Spent a season with the Roundabout Theatre Company
1983:
First feature in 15 years, "Trading Places"
:
Cast opposite Rex Harrison and Rosemary Harris in the Broadway revival of Shaw's "Heartbreak House"; received Tony nomination
1984:
Cast as Eric Roberts' father in "The Pope of Greenwich Village"
1985:
Starred in American Playhouse production of "Some Men Need Help" (PBS)
1985:
Revisited Catholic upbringing playing a member of a religious order in the comedy "Heaven Help Us"
:
Had lead role of Sir Thomas More in Roundabout revival of "A Man for All Seasons"
1987:
Appeared as a detective in the comedy hit "Three Men and a Baby"
1987:
Garnered third Tony nomination as Actor in a Play for Shaw's "You Never Can Tell"
1987:
Won a Daytime Emmy Award playing a grandfather in "Read Between the Line," an ABC Afterschool Special
1988:
First collaboration with Woody Allen, the Bergmanesque "Another Woman"
1988:
Played industrialist Oren Trask in "Working Girl"
1989:
Starred on Broadway in Ken Ludwig's farcical "Lend Me a Tenor"
1991:
Second film with Woody Allen, "Shadows and Fog"
1993:
Had regular role on the short-lived Fox anthology series "Tribeca"
1994:
Played a judge in Robert Benton's "Nobody's Fool"
:
Co-starred with Rosemary Harris in "An Inspector Calls" on Broadway
1994:
Cast as a corrections officer in the gripping HBO drama "Against the Wall"
1995:
Played Dr. Sloper in Broadway revival of "The Heiress"
:
Starred with Carol Burnett on Broadway in "Moon Over Buffalo"; received Tony nomination
1997:
Cast as Cameron Diaz's father in "My Best Friend's Wedding"
1997:
Third film with Allen, "Deconstructing Harry"
1998:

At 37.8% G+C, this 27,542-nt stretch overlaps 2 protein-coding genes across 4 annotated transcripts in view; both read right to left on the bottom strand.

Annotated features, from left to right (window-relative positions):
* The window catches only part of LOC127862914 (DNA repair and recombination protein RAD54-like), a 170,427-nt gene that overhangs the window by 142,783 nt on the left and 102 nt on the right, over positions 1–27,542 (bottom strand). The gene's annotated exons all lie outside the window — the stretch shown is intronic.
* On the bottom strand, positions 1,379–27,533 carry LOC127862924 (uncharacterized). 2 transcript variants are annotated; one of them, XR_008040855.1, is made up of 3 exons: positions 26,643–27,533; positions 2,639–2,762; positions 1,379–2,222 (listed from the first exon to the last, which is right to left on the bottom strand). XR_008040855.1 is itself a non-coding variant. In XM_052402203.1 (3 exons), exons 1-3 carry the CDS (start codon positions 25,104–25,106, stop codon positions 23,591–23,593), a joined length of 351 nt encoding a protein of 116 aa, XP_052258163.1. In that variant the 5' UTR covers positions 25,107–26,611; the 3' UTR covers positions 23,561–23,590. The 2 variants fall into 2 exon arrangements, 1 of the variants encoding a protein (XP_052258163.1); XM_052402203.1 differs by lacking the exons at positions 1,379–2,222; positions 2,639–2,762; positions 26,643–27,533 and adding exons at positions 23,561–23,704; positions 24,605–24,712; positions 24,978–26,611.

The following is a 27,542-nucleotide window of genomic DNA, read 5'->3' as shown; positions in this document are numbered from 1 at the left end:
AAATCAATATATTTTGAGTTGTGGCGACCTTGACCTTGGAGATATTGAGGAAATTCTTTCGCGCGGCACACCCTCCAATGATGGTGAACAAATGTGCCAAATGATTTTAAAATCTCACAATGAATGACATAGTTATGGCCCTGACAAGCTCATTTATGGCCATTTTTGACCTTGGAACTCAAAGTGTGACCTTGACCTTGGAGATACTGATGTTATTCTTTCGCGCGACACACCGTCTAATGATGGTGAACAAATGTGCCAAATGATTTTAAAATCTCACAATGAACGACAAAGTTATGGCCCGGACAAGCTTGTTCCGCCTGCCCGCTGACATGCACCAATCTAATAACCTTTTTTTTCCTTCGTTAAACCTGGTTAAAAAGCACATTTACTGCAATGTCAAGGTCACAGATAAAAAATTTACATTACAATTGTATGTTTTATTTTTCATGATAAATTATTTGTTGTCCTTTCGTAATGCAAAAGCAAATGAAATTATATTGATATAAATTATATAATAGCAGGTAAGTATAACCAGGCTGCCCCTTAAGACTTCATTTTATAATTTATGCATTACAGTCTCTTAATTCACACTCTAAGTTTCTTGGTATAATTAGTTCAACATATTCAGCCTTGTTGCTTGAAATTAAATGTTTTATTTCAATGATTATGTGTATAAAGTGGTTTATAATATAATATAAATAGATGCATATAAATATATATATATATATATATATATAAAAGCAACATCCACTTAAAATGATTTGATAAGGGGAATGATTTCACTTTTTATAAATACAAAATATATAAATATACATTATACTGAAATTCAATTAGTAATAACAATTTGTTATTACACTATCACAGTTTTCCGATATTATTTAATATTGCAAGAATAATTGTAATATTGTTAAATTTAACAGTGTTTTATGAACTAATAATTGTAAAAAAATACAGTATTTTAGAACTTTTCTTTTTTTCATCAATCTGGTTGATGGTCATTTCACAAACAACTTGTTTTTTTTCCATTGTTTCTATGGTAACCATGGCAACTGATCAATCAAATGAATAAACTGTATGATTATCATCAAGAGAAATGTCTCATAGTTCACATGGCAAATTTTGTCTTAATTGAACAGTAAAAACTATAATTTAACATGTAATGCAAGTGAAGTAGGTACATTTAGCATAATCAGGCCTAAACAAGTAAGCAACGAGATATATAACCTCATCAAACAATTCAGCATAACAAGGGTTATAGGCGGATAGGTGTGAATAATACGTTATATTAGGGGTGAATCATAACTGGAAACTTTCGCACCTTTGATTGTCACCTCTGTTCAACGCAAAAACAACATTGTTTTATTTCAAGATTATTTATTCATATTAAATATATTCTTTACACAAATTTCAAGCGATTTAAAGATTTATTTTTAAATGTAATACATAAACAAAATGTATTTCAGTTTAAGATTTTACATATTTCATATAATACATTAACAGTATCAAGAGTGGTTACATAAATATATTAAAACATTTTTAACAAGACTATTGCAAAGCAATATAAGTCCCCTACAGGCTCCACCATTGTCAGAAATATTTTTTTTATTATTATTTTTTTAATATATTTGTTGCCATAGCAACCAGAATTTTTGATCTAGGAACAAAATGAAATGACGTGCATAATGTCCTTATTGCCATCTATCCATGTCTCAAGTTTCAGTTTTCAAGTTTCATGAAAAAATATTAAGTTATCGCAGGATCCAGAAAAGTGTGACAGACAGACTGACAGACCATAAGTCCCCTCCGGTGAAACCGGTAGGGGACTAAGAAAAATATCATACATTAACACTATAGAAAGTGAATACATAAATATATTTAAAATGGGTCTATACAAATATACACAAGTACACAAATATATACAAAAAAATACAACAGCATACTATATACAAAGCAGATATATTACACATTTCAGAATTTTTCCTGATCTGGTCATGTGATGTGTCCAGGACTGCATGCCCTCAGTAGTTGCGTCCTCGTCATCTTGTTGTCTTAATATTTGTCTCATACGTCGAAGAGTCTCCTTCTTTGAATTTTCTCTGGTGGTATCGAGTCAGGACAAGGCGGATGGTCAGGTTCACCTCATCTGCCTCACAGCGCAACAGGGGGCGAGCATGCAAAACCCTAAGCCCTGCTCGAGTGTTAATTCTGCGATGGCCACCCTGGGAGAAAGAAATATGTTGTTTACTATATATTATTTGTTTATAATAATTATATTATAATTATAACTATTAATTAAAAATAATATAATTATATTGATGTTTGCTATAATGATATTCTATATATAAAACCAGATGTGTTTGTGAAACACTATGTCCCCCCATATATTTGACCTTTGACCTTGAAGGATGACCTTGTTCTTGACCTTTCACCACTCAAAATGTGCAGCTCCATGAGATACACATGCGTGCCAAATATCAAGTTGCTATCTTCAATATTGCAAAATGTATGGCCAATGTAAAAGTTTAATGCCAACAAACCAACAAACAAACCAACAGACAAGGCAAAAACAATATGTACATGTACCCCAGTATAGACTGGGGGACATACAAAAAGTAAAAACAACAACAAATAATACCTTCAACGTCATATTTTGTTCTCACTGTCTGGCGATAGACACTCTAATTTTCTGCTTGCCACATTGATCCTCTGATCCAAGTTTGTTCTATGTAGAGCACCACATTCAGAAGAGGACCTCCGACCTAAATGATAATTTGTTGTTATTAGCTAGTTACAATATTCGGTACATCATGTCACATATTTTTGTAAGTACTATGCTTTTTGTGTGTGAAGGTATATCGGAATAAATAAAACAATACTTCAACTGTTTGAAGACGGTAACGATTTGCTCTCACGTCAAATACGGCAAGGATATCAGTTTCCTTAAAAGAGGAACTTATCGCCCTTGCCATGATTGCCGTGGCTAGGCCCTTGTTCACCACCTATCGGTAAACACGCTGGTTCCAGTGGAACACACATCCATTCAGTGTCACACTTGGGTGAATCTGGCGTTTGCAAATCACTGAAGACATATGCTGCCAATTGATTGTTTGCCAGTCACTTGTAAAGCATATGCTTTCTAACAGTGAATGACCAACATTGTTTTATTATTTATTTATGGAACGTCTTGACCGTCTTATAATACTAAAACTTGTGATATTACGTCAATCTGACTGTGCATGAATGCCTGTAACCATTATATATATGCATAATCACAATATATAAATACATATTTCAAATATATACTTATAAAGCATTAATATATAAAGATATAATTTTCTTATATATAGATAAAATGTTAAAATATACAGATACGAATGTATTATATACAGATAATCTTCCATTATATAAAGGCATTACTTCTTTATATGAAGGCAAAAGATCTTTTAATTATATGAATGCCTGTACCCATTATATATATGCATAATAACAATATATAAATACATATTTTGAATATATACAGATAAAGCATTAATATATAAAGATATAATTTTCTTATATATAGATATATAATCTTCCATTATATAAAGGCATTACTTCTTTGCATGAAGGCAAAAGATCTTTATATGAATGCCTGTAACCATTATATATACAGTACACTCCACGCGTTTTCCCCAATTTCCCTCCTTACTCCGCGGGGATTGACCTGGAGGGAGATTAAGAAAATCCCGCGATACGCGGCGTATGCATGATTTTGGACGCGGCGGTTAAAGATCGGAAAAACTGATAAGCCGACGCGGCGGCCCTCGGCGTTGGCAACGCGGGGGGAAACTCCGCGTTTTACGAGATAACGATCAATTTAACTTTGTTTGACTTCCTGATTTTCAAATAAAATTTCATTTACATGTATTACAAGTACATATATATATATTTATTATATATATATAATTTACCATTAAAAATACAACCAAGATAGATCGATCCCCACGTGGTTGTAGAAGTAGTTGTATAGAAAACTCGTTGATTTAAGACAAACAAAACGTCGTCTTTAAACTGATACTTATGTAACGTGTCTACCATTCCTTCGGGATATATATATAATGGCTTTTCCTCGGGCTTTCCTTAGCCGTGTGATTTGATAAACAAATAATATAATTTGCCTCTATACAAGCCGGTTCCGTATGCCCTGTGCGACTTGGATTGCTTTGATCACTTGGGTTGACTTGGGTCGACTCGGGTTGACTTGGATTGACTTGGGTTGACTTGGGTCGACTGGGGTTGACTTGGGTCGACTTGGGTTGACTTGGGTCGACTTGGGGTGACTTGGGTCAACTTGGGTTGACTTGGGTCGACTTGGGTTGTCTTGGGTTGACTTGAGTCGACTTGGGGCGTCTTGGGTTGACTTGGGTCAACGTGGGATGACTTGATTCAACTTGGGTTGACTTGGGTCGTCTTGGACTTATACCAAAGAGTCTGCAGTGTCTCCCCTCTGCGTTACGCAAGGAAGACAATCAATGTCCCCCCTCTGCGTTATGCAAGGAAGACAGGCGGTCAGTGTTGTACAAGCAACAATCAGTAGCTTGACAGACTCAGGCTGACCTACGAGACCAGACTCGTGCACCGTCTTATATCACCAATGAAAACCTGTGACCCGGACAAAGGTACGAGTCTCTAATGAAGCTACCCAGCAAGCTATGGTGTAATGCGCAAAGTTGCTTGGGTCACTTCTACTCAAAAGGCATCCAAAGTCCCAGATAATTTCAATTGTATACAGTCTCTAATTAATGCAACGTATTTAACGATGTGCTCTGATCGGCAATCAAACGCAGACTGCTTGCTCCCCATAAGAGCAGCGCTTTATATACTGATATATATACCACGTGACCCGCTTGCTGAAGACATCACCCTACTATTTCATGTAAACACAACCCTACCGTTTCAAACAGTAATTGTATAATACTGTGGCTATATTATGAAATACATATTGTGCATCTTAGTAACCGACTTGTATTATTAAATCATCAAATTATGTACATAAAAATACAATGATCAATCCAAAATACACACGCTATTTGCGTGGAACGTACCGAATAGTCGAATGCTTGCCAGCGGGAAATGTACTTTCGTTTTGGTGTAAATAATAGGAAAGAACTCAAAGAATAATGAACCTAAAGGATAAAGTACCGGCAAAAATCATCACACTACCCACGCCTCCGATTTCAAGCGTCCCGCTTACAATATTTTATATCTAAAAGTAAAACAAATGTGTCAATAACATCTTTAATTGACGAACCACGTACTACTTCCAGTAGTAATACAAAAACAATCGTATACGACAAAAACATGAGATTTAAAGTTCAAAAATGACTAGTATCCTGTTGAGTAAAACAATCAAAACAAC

Portrayed Malvolio in the Lincoln Center production of "Twelfth Night"; reprised role in live telecast on PBS
2000:
Played Michael Douglas' father-in-law in brief role in the feature comedy "Wonder Boys"
2000:
Returned to Broadway to star in Michael Frayn's "Copenhagen"
2000:
Acted in John Singleton's remake of "Shaft," starring Samuel L Jackson
2004:
Returned to Broadway as 'Juror Three, the Angriest One of All' in "Twelve Angry Men" an adaptation of Reginald Rose's popular television (and film) drama from the 1950's; earned Tony nomination for his role
2005:
Starred on Broadway as Grandpa Potts in "Chitty Chitty Bang Bang," inspired by the children's book by Ian Fleming
2007:
Cast on the FX original series "Damages"
2007:
Played the senile father of Philip Seymour Hoffman and Laura Linney in "The Savages"
2011:
Appeared in PBS' documentary film series "Prohibition"
VIEW ALL MILESTONES

Education

St. Peter's Preparatory School: Jersey City , New Jersey - 1948
The Catholic University of America: Washington , Washington D.C. - 1957

Notes

Inducted into the Theatre Hall of Fame in 1998.

On his strong feelings regarding actors doing commercials: "Yes, I still think it demeans the profession. How can you play Hamlet or Macbeth and be respected as an artist when they see you selling toilet paper? If you want to be a salesman, fine--but don't be an actor and a salesman. You are not practicing your craft when you are selling products. When Laurence Olivier did it, it broke my heart, although his commercials weren't shown in England. But after a lot of soul-searching, I said that I would do it because my family deserves it. And then it was no dog food or women's sanitary napkins. I became the spokesperson for MCI, and in four years, I made more money in that gig--almost a million dollars--than I made in my entire career as an actor on the stage." --Philip Bosco to Gerard Raymond in InTheater, August 7, 1998.

Companions close complete companion listing

wife:
Nancy Ann Bosco. Were college sweethearts; married on January 2, 1957.

Family close complete family listing

father:
Philip Lupo Bosco. Carnival operator.
mother:
Margaret Raymond Bosco.
daughter:
Diane Bosco.
son:
Philip Bosco.
son:
Christopher Bosco.
daughter:
Jennifer Bosco.
daughter:
Lisa Bosco.
daughter:
Celia Bosco.
son:
John Bosco.
VIEW COMPLETE FAMILY LISTING